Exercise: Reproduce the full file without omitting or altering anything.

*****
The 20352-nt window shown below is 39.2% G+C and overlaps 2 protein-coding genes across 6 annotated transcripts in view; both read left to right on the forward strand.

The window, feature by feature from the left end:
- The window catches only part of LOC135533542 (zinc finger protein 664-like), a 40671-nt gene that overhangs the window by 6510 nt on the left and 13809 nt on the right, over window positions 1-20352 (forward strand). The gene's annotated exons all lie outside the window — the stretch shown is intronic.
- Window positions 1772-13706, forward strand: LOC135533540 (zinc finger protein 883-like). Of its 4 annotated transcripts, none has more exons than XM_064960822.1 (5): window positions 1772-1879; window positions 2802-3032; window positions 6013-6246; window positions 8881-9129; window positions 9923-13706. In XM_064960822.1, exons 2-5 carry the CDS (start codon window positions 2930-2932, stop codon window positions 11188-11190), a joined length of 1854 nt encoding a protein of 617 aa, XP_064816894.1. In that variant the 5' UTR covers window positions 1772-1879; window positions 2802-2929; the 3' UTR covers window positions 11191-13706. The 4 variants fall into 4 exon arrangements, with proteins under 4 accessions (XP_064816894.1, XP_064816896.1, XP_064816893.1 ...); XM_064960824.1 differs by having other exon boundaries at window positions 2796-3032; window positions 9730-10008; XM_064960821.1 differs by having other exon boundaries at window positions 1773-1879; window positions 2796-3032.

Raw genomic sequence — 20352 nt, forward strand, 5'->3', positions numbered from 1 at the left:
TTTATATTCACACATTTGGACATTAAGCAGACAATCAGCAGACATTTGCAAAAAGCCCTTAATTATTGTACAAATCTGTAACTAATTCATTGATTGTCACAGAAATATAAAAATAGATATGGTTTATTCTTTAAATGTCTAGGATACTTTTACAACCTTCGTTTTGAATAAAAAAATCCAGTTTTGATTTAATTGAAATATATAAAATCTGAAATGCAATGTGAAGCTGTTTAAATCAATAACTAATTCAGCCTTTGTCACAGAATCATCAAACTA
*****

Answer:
The 20352-nt window shown below is 39.2% G+C and overlaps 2 protein-coding genes across 6 annotated transcripts in view; both read left to right on the forward strand.

The window, feature by feature from the left end:
- The window catches only part of LOC135533542 (zinc finger protein 664-like), a 40671-nt gene that overhangs the window by 6510 nt on the left and 13809 nt on the right, over window positions 1-20352 (forward strand). The gene's annotated exons all lie outside the window — the stretch shown is intronic.
- Window positions 1772-13706, forward strand: LOC135533540 (zinc finger protein 883-like). Of its 4 annotated transcripts, none has more exons than XM_064960822.1 (5): window positions 1772-1879; window positions 2802-3032; window positions 6013-6246; window positions 8881-9129; window positions 9923-13706. In XM_064960822.1, exons 2-5 carry the CDS (start codon window positions 2930-2932, stop codon window positions 11188-11190), a joined length of 1854 nt encoding a protein of 617 aa, XP_064816894.1. In that variant the 5' UTR covers window positions 1772-1879; window positions 2802-2929; the 3' UTR covers window positions 11191-13706. The 4 variants fall into 4 exon arrangements, with proteins under 4 accessions (XP_064816894.1, XP_064816896.1, XP_064816893.1 ...); XM_064960824.1 differs by having other exon boundaries at window positions 2796-3032; window positions 9730-10008; XM_064960821.1 differs by having other exon boundaries at window positions 1773-1879; window positions 2796-3032.

Raw genomic sequence — 20352 nt, forward strand, 5'->3', positions numbered from 1 at the left:
TTTATATTCACACATTTGGACATTAAGCAGACAATCAGCAGACATTTGCAAAAAGCCCTTAATTATTGTACAAATCTGTAACTAATTCATTGATTGTCACAGAAATATAAAAATAGATATGGTTTATTCTTTAAATGTCTAGGATACTTTTACAACCTTCGTTTTGAATAAAAAAATCCAGTTTTGATTTAATTGAAATATATAAAATCTGAAATGCAATGTGAAGCTGTTTAAATCAATAACTAATTCAGCCTTTGTCACAGAATCATCAAACTA